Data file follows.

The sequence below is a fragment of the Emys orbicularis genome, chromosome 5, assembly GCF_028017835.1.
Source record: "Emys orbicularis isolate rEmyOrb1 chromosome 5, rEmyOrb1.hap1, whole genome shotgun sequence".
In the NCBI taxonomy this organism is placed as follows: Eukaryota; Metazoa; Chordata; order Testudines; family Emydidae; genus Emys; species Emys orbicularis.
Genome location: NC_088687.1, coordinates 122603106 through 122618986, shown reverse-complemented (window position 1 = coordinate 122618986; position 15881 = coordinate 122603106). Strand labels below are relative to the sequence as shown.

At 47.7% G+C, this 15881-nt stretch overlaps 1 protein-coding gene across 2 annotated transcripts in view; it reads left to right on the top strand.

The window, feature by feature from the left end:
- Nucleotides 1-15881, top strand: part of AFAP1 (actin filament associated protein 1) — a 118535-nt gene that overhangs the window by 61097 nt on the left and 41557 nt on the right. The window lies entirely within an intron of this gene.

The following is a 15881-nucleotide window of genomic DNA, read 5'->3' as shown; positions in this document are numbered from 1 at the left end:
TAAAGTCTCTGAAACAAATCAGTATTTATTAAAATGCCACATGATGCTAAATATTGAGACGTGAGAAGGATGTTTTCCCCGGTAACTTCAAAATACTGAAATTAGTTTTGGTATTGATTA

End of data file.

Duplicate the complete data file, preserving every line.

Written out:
The sequence below is a fragment of the Emys orbicularis genome, chromosome 5, assembly GCF_028017835.1.
Source record: "Emys orbicularis isolate rEmyOrb1 chromosome 5, rEmyOrb1.hap1, whole genome shotgun sequence".
In the NCBI taxonomy this organism is placed as follows: Eukaryota; Metazoa; Chordata; order Testudines; family Emydidae; genus Emys; species Emys orbicularis.
Genome location: NC_088687.1, coordinates 122603106 through 122618986, shown reverse-complemented (window position 1 = coordinate 122618986; position 15881 = coordinate 122603106). Strand labels below are relative to the sequence as shown.

At 47.7% G+C, this 15881-nt stretch overlaps 1 protein-coding gene across 2 annotated transcripts in view; it reads left to right on the top strand.

The window, feature by feature from the left end:
- Nucleotides 1-15881, top strand: part of AFAP1 (actin filament associated protein 1) — a 118535-nt gene that overhangs the window by 61097 nt on the left and 41557 nt on the right. The window lies entirely within an intron of this gene.

The following is a 15881-nucleotide window of genomic DNA, read 5'->3' as shown; positions in this document are numbered from 1 at the left end:
TAAAGTCTCTGAAACAAATCAGTATTTATTAAAATGCCACATGATGCTAAATATTGAGACGTGAGAAGGATGTTTTCCCCGGTAACTTCAAAATACTGAAATTAGTTTTGGTATTGATTA